(I couldn’t find places to fit this one in the Challenge list, but I thought it was worth including here anyway.)

  • I read another “blue cover book” this month, but I already used that category and couldn’t find another place to put Sarah Dessen’s Saint Anything. In the novel, Sydney feels invisible in her own family—always in the shadow of her older brother Peyton. When Peyton’s string of bad behavior lands him in prison, Sydney changes schools in an attempt to begin fresh. Although she can’t escape her family’s focus on her brother, she manages to find a group of friends who just might be what she needs to help her stand out on her own. This is the first of Dessen’s many books I’ve read. Although I know she’s widely popular, I didn’t feel as strong an emotional connection to these characters as I’ve felt in other YA books.

What was the best book you read this month?

March Reads – 2016 POPSUGAR Reading Challenge

I’m participating in the POPSUGAR reading challenge. The list includes 40 books, and my goal is to check off just one item per book. Here’s an overview of what I read in March that fit the list (blue check marks) and a couple of honorable mentions. You can also see what I’m reading right now via the Goodreads widget to the left. I’d love to hear your book recommendations—especially if they check something off this list. I’m always interested in adding to my To-Be-Read pile!

Reading Challenge

March – 2016 Reading Challenge

  • A National Book Award Winner: Ta-Nehisi Coates’ Between the World and Me is written as a letter to his son. There’s a Toni Morrison quote on the cover of this book that calls it “required reading,” and for good reason. Coates addresses race in America, from its early roots to contemporary issues right out of the newspaper, and how this construction of “race” impacts black bodies. This book makes us confront our world in a new light—a powerful read.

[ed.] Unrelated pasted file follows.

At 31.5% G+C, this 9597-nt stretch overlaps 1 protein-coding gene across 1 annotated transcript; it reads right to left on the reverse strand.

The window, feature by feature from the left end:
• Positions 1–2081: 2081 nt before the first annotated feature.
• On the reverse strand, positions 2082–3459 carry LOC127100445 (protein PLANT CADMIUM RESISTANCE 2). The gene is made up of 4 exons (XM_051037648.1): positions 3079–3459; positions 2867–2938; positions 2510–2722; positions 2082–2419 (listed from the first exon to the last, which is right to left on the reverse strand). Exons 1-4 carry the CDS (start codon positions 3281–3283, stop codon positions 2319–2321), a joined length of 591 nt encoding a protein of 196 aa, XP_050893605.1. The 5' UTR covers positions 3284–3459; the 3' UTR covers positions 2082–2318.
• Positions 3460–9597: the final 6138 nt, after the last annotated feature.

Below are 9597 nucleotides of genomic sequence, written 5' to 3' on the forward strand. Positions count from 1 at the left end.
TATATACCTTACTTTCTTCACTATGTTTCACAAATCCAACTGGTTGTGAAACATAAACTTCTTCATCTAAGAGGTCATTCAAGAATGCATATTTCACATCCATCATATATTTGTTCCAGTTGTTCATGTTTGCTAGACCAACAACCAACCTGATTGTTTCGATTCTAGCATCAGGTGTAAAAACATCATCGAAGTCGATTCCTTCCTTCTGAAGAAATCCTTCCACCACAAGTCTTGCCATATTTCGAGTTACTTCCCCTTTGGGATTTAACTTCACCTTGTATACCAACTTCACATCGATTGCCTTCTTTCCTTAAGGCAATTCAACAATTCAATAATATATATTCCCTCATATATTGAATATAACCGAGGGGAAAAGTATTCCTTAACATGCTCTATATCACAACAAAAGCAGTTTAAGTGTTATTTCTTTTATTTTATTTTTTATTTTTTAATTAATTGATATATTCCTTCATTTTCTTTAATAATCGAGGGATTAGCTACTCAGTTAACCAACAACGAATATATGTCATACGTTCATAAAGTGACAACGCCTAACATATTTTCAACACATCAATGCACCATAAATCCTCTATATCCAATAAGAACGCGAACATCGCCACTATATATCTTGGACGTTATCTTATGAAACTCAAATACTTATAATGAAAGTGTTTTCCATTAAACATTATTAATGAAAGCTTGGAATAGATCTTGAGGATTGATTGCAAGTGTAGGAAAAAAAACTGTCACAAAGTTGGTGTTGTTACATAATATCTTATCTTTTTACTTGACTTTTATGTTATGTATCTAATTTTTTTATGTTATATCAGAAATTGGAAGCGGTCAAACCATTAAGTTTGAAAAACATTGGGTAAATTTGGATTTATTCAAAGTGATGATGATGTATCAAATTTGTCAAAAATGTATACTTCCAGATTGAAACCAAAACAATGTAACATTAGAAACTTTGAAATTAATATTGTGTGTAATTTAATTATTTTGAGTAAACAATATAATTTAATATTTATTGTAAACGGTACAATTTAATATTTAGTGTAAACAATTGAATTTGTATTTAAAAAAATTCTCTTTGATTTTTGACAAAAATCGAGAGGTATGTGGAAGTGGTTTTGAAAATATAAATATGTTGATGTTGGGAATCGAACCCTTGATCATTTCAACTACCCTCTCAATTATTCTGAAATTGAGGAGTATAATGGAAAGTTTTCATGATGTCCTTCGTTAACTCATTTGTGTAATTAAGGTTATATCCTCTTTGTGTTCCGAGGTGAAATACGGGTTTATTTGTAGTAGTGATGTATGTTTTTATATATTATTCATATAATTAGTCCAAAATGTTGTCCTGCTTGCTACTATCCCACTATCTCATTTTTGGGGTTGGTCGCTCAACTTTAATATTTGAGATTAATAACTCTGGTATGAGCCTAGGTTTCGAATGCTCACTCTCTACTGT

• A YA Bestseller: Nicola Yoon’s quick read Everything, Everything is about a girl with a rare condition that makes her allergic to EVERYTHING. She is the quintessential “bubble girl” who isn’t allowed to leave the house and rarely gets visitors. Her world includes her mother, her nurse, her online school, and her books—that is, until a new family with a teen son moves in next door. This book is a sweet coming of age tale with a nice twist in the end.
  • A Book Translated to English: Nancy at Practically Wise recommended I read Yoko Ogawa’s book The Housekeeper and the Professor, and I found it to be a lovely story about the nature of relationships. The housekeeper (who is never named) is hired to care for an aging but brilliant math professor (also unnamed) who has a peculiar problem. After surviving a car accident, the professor’s short-term memory is devastated; his memory “resets” after 80 minutes. Although this book is a translation and involves so much math my brain hurt at times, I found it to be profound and memorable (ironic, right?).
  • A Book with a Blue Cover: Okay, so this one is a bit of a stretch since the cover of Elizabeth Strout’s novel My Name is Lucy Barton is only partially blue. I actually didn’t like this book nearly as much as I thought I would. The book focuses on a woman who is recovering from a complication arising during a simple surgical procedure. While she convalesces, her mother arrives, and as the pair talk, a complicated family history unravels. I found this book too short—too underdeveloped. In the end, I didn’t care enough for any of the characters to enjoy the book.